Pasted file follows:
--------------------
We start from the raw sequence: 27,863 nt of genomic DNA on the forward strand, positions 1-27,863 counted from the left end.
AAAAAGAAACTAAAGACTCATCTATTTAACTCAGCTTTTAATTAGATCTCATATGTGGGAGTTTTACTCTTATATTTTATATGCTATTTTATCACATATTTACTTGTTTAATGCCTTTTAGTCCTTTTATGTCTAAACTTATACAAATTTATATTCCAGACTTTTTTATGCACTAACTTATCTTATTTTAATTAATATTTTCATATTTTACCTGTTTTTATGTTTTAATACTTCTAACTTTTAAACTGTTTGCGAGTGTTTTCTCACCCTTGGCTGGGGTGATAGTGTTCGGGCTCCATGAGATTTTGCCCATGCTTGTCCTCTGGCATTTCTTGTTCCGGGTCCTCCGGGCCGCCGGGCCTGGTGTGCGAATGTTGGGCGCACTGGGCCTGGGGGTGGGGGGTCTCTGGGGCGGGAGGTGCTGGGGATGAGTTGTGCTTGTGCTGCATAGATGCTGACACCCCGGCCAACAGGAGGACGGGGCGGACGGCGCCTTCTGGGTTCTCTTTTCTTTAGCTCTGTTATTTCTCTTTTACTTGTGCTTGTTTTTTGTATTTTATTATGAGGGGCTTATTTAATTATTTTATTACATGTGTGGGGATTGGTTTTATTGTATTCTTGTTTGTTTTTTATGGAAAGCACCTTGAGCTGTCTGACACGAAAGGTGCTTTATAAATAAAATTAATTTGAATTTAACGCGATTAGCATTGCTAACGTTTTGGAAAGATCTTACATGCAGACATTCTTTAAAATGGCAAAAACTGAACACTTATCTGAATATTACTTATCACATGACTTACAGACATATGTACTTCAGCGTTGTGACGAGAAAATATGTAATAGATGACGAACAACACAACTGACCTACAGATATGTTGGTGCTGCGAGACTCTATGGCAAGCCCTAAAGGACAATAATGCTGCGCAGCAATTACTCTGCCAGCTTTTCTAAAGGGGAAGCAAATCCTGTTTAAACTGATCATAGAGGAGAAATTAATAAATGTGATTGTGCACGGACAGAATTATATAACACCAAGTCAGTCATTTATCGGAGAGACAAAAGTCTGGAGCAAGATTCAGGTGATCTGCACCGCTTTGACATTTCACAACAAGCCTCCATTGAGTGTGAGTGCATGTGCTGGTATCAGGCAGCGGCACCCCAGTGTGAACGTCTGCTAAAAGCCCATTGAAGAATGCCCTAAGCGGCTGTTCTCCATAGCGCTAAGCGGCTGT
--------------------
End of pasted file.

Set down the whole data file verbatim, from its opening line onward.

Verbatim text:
We start from the raw sequence: 27,863 nt of genomic DNA on the forward strand, positions 1-27,863 counted from the left end.
AAAAAGAAACTAAAGACTCATCTATTTAACTCAGCTTTTAATTAGATCTCATATGTGGGAGTTTTACTCTTATATTTTATATGCTATTTTATCACATATTTACTTGTTTAATGCCTTTTAGTCCTTTTATGTCTAAACTTATACAAATTTATATTCCAGACTTTTTTATGCACTAACTTATCTTATTTTAATTAATATTTTCATATTTTACCTGTTTTTATGTTTTAATACTTCTAACTTTTAAACTGTTTGCGAGTGTTTTCTCACCCTTGGCTGGGGTGATAGTGTTCGGGCTCCATGAGATTTTGCCCATGCTTGTCCTCTGGCATTTCTTGTTCCGGGTCCTCCGGGCCGCCGGGCCTGGTGTGCGAATGTTGGGCGCACTGGGCCTGGGGGTGGGGGGTCTCTGGGGCGGGAGGTGCTGGGGATGAGTTGTGCTTGTGCTGCATAGATGCTGACACCCCGGCCAACAGGAGGACGGGGCGGACGGCGCCTTCTGGGTTCTCTTTTCTTTAGCTCTGTTATTTCTCTTTTACTTGTGCTTGTTTTTTGTATTTTATTATGAGGGGCTTATTTAATTATTTTATTACATGTGTGGGGATTGGTTTTATTGTATTCTTGTTTGTTTTTTATGGAAAGCACCTTGAGCTGTCTGACACGAAAGGTGCTTTATAAATAAAATTAATTTGAATTTAACGCGATTAGCATTGCTAACGTTTTGGAAAGATCTTACATGCAGACATTCTTTAAAATGGCAAAAACTGAACACTTATCTGAATATTACTTATCACATGACTTACAGACATATGTACTTCAGCGTTGTGACGAGAAAATATGTAATAGATGACGAACAACACAACTGACCTACAGATATGTTGGTGCTGCGAGACTCTATGGCAAGCCCTAAAGGACAATAATGCTGCGCAGCAATTACTCTGCCAGCTTTTCTAAAGGGGAAGCAAATCCTGTTTAAACTGATCATAGAGGAGAAATTAATAAATGTGATTGTGCACGGACAGAATTATATAACACCAAGTCAGTCATTTATCGGAGAGACAAAAGTCTGGAGCAAGATTCAGGTGATCTGCACCGCTTTGACATTTCACAACAAGCCTCCATTGAGTGTGAGTGCATGTGCTGGTATCAGGCAGCGGCACCCCAGTGTGAACGTCTGCTAAAAGCCCATTGAAGAATGCCCTAAGCGGCTGTTCTCCATAGCGCTAAGCGGCTGT